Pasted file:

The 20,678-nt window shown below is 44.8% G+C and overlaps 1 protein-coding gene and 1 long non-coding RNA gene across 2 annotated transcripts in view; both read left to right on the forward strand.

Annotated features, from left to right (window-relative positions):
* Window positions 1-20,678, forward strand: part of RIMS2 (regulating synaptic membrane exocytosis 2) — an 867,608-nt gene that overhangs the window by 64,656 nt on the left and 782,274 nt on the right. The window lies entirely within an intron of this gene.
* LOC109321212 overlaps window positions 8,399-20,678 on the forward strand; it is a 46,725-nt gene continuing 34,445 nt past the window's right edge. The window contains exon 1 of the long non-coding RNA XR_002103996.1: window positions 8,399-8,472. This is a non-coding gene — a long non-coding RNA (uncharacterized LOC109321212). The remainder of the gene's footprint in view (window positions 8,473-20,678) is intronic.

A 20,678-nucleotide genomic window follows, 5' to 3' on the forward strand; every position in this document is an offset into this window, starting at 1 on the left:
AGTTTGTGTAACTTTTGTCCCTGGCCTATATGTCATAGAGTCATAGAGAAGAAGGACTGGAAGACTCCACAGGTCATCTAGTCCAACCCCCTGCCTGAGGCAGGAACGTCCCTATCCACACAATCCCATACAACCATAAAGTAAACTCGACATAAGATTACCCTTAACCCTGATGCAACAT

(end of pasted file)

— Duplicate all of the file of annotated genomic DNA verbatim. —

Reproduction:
The 20,678-nt window shown below is 44.8% G+C and overlaps 1 protein-coding gene and 1 long non-coding RNA gene across 2 annotated transcripts in view; both read left to right on the forward strand.

Annotated features, from left to right (window-relative positions):
* Window positions 1-20,678, forward strand: part of RIMS2 (regulating synaptic membrane exocytosis 2) — an 867,608-nt gene that overhangs the window by 64,656 nt on the left and 782,274 nt on the right. The window lies entirely within an intron of this gene.
* LOC109321212 overlaps window positions 8,399-20,678 on the forward strand; it is a 46,725-nt gene continuing 34,445 nt past the window's right edge. The window contains exon 1 of the long non-coding RNA XR_002103996.1: window positions 8,399-8,472. This is a non-coding gene — a long non-coding RNA (uncharacterized LOC109321212). The remainder of the gene's footprint in view (window positions 8,473-20,678) is intronic.

A 20,678-nucleotide genomic window follows, 5' to 3' on the forward strand; every position in this document is an offset into this window, starting at 1 on the left:
AGTTTGTGTAACTTTTGTCCCTGGCCTATATGTCATAGAGTCATAGAGAAGAAGGACTGGAAGACTCCACAGGTCATCTAGTCCAACCCCCTGCCTGAGGCAGGAACGTCCCTATCCACACAATCCCATACAACCATAAAGTAAACTCGACATAAGATTACCCTTAACCCTGATGCAACAT